Meeting people as an adult can be tricky, especially when you factor in a two-year pandemic. But add an outdoor pancake party to the mix, and it turns out grown-ups will show up in droves.
That’s what Bernal Heights resident Curtis Kimball learned in late January, when he advertised free pancakes on humorous flyers around his neighborhood and 75 new friends dropped by to partake in the festivities.
Kimball later posted about the event on Twitter. “If you’re hungry to connect, chances are good other people are too… There’s something incredibly rejuvenating about experiencing little joys with other humans,” Kimball wrote.
The post went viral. So Kimball planned a second pancake breakfast party for Feb. 12.
Today, after word about the first successful event had spread, hundreds of guests descended on Bernal Heights for pancakes, chocolate chips, whipped cream and sprinkles.
Most said they came out of a desire for old-fashioned community.
Rachel Amaya, who is single and lives in Ingleside, said she was looking for events this weekend that had nothing to do with Valentine’s Day. “I like to do things with the community,” said Amaya. “This is a good, simple thing.”
Others, like Deborah Giattina, saw the humorous flyers around the neighborhood and dropped by with their kids. “I’m a repeat offender,” joked Giattina, adding that she attended the first pancake event a few weeks ago. “My daughter loves pancakes. And for us, it’s just nice to see a lot of people.”
For Sophia Fin and Gregory Mazzola, who found out about the event on Funcheap SF, the pancake event offered an opportunity to ease back into socializing.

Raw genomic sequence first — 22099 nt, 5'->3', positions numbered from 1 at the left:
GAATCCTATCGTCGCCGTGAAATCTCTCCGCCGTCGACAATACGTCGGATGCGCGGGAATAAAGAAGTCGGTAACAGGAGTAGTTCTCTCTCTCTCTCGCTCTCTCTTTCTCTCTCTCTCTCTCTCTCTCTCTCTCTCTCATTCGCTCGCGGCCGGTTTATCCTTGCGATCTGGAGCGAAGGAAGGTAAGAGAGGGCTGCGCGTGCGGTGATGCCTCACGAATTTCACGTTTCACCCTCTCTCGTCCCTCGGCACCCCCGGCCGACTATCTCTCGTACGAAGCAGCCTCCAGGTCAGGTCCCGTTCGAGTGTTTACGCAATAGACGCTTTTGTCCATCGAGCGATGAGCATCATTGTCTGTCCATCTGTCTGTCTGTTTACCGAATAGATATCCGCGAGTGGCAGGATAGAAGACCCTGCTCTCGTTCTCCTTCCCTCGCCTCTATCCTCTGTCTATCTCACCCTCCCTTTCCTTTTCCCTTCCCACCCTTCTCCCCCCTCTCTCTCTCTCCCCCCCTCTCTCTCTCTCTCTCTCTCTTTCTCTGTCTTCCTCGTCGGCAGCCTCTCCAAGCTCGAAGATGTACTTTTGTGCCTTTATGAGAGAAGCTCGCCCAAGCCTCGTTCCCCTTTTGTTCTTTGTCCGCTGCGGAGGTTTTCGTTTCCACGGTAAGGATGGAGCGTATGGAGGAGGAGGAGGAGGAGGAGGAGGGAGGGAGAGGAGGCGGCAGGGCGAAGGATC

“I’m trying to get back out after quarantining and this is a first baby step. I’ve been overloaded by some of the same things that I used to do,” said Fin.
“It’s a beautiful morning and everyone is happy, and not just because of the pancakes,” added Mazzola.
Making people smile was a major goal for Kimball, plus setting the stage for more San Franciscans to host their own community events.
“The main goal of this, and the reason I’m putting so much effort and time into it, is I’m hoping to inspire other people to do something similar,” Kimball said.
That way, he said, we can “make San Francisco less whiny and more about people doing stuff.”
Kimball, who ran the famed Creme Brulee Cart until 2016 and has since been working construction and landscape design jobs, says he now knows a thing or two about throwing a successful party.
“Someone should hire me to do marketing, right? Clearly I’m not terrible at it,” he joked, as the line for pancakes spread down the residential block.
Sophie Bearman can be reached at [email protected]